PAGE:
Monday, 12 December 2011
Rowan Williams on 'The Future of Interfaith Dialogue'
At a conference organised by the the Anglican Network for Inter Faith Concerns, the Archbishop of Canterbury Rowan Williams delivered an interesting lecture on 'The Future of Interfaith Dialogue' the lecture is available in text and audio from the Archbishops website (follow the link above) - well worth engaging with. Here is a snippet from the conclusion.
The Christian enters the dialogue relation ready to receive whatever of Christ the other’s relation with the Word makes possible; but s/he also enters the dialogue in order, in some sense, to speak and act for Christ, to be available for the enrichment of the other’s relation (acknowledged or not) with the Word. And that immediately lays upon the Christian participant in dialogue the imperative to Christlike action in the pursuance of the dialogue. The action of Christ can be thought about from two interrelated perspectives. First, it is the transmission of a gift, the gift of ‘life in its fulness’, as the Fourth Gospel has it; just as the Source, the Father, pours out the divine life and bliss into the eternal Word or Son, so the Word gives life to the universe, and, more specifically, gives the life of a son or daughter to human beings who are made for this destiny. If, then, we are to act in Christlike manner, we act so as to open up the possibility of receiving such a gift: life in its fullness, the dignity of the adult child of God.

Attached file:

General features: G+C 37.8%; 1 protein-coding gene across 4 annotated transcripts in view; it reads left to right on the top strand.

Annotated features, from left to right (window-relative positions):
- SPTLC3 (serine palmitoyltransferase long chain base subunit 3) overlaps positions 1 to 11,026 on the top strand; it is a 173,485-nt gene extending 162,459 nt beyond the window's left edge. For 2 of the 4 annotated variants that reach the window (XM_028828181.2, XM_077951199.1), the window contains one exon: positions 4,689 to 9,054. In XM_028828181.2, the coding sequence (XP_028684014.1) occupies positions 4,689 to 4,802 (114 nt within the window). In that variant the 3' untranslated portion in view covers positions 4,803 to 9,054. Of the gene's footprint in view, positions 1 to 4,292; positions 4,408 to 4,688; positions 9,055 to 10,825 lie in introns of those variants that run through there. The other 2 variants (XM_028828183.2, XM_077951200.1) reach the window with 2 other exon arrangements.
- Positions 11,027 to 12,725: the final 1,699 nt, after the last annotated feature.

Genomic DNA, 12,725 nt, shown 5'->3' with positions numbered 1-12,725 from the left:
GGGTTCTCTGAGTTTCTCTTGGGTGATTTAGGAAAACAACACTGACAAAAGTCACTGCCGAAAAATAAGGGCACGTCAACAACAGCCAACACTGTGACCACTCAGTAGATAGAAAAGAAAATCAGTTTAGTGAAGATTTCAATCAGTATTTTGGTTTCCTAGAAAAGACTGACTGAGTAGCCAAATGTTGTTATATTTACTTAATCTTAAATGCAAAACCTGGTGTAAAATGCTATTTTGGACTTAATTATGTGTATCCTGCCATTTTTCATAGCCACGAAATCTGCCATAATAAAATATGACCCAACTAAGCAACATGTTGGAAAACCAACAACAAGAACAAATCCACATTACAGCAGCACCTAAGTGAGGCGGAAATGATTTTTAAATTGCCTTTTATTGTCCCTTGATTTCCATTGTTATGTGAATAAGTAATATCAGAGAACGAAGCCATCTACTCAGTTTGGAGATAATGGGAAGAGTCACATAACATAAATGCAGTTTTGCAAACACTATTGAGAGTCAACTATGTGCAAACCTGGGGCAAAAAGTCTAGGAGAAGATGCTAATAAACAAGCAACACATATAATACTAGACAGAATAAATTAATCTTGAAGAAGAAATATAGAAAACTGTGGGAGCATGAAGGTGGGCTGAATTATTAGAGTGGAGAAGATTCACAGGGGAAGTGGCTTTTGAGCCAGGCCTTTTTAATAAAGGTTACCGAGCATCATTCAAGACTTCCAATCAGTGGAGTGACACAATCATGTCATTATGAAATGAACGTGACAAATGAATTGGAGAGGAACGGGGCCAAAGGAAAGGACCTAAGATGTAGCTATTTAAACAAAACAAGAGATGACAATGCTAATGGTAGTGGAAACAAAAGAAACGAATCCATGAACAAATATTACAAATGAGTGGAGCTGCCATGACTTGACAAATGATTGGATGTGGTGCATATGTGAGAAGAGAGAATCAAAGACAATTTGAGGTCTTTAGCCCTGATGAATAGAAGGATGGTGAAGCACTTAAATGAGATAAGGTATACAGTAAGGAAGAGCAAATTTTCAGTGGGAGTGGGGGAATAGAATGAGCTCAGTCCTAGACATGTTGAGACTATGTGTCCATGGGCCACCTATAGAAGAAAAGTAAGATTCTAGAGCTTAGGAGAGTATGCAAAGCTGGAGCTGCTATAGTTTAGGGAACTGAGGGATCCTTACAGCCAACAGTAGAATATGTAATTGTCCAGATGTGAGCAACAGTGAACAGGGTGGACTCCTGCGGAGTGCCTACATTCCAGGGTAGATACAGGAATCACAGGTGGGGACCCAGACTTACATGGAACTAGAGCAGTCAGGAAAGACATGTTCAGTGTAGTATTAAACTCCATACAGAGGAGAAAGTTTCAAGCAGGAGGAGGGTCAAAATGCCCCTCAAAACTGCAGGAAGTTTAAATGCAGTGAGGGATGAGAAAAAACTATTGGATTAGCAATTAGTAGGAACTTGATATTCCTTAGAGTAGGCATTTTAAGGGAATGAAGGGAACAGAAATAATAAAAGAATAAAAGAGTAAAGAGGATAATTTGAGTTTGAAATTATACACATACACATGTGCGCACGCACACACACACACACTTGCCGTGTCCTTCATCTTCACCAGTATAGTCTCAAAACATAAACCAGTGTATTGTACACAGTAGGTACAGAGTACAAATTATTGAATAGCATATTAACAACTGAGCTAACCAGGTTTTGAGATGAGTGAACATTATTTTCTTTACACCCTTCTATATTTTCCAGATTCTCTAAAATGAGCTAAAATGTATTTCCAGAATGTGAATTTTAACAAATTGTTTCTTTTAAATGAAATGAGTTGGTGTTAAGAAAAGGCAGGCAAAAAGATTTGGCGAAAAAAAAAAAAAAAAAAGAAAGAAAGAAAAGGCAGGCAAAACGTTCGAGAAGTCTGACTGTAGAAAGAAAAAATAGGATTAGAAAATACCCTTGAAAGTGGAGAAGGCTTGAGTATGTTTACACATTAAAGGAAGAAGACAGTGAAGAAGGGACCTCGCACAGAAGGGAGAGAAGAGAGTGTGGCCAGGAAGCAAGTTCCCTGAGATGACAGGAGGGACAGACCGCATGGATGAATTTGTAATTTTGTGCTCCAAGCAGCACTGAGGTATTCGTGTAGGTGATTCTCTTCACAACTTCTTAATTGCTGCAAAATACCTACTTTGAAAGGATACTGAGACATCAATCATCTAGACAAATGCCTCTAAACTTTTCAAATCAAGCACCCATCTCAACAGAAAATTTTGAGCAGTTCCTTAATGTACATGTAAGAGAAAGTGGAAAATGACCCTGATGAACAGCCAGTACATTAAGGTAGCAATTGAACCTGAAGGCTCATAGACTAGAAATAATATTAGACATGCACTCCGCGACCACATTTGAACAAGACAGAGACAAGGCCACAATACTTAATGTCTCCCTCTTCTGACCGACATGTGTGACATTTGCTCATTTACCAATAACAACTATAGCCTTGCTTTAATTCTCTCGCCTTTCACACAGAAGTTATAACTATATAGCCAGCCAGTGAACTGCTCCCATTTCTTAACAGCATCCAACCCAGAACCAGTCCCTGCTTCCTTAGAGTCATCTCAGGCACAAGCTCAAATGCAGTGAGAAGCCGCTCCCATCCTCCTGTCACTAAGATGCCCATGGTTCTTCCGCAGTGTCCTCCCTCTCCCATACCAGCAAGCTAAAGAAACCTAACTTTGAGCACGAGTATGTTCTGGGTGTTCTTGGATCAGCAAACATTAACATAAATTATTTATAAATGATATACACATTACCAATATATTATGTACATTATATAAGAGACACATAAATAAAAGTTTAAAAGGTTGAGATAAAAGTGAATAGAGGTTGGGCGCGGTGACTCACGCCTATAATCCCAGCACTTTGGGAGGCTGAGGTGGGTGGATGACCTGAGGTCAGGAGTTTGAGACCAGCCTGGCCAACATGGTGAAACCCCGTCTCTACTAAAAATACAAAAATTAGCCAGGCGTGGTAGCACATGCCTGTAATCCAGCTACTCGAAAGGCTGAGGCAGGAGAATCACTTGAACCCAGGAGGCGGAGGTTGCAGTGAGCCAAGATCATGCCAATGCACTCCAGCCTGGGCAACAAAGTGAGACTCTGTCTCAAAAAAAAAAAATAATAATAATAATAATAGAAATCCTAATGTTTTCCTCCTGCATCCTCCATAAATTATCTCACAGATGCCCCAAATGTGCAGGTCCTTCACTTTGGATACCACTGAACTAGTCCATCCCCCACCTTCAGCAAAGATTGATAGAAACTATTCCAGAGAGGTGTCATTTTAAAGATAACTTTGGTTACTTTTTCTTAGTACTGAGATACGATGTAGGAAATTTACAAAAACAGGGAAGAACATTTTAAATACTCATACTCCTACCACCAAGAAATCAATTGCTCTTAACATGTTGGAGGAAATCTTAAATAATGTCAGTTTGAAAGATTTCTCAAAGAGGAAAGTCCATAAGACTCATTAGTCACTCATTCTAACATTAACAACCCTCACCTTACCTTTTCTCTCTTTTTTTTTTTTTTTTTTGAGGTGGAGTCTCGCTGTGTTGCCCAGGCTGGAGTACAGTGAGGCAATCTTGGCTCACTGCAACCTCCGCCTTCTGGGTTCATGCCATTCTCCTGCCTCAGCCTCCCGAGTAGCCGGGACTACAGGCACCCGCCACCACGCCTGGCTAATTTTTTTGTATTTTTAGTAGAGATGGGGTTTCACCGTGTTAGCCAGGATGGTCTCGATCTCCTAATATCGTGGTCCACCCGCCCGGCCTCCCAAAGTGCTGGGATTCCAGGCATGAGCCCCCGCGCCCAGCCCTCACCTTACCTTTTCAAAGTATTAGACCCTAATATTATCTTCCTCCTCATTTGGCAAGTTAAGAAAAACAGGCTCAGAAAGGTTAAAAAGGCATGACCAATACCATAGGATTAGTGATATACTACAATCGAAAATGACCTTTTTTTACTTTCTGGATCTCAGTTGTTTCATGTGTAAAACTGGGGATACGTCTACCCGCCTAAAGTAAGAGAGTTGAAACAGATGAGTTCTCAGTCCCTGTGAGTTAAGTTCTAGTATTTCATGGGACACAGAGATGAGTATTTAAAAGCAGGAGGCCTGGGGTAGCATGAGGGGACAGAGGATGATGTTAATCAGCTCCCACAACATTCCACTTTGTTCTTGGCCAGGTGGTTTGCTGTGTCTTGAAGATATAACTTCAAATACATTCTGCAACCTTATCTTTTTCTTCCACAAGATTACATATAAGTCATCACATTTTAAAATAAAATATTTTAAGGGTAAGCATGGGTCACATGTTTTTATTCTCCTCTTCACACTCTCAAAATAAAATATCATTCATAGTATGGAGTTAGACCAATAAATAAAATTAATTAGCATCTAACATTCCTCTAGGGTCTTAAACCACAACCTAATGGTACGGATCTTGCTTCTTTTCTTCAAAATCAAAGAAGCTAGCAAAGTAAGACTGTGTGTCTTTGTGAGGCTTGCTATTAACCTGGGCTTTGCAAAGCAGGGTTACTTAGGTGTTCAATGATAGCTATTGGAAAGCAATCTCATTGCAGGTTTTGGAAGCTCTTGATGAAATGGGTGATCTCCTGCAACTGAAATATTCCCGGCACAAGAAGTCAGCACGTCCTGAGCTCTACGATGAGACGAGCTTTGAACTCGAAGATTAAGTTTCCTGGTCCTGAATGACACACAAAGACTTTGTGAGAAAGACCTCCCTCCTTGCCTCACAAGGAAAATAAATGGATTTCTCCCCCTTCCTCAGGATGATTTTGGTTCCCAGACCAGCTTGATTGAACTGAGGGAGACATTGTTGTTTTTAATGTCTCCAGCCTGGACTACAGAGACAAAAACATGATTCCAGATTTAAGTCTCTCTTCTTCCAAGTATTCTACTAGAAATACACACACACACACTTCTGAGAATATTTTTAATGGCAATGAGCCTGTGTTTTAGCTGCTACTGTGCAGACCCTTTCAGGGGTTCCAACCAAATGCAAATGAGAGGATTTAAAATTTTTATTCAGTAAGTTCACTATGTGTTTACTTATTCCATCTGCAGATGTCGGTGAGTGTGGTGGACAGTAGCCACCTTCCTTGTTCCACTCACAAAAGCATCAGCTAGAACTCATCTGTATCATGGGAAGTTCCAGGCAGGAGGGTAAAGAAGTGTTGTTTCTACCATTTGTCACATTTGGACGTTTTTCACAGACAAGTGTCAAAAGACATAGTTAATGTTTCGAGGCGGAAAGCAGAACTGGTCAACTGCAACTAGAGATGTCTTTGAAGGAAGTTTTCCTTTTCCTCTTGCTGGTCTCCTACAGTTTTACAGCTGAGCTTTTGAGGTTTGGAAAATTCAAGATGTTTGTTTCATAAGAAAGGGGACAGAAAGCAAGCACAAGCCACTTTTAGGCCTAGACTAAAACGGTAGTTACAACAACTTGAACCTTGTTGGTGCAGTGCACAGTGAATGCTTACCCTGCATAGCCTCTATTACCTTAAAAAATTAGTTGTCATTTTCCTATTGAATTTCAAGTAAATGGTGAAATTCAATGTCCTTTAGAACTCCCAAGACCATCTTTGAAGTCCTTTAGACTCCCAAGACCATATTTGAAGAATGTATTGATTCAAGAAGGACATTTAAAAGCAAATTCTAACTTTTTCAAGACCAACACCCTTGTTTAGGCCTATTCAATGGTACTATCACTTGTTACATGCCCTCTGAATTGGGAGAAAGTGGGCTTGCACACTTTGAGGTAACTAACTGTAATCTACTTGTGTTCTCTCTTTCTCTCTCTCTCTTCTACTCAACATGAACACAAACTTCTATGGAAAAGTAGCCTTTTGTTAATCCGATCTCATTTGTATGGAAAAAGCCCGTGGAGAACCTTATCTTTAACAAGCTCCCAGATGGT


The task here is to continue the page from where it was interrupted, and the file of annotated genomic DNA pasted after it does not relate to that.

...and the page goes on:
And following on from that, the mode of the gift becomes all-important. That gift of filial life cannot be given by an act that compels or constrains: freedom in filial relation to God as Source cannot be generated or nourished by denying the ordinary freedom of the human agent. The gift is given in Christ in a way that refuses to compel and is therefore vulnerable to human violence. For it to be what it claims to be, it cannot rest its authority upon anything less than itself – it can’t therefore be associated with constraint or compulsion.
This theological framework... allows us, I believe, to think of the vocation to become sons and daughters of God in and through Jesus Christ as a universal possibility that has to be sought for and worked for in an uncompromisingly Christlike (Jesus-like) fashion, yet without expecting the specific reference to Jesus of Nazareth to be always brought to consciousness as the conversation unfolds with those of different families of faith. As I noted earlier, the degree to which a turning to the Word in the context of another faith corresponds to what the Christian associates with the gift of baptism is not susceptible to abstract analysis. But our engagement in dialogue, rooted in the uniqueness of the Word made flesh, may, by its fidelity to the mode of incarnation and self-emptying, invite responses and movements that neither we nor our partners can easily chart, but in which God may move – just as God may move in us as we receive what the partner has to share of the Word with us.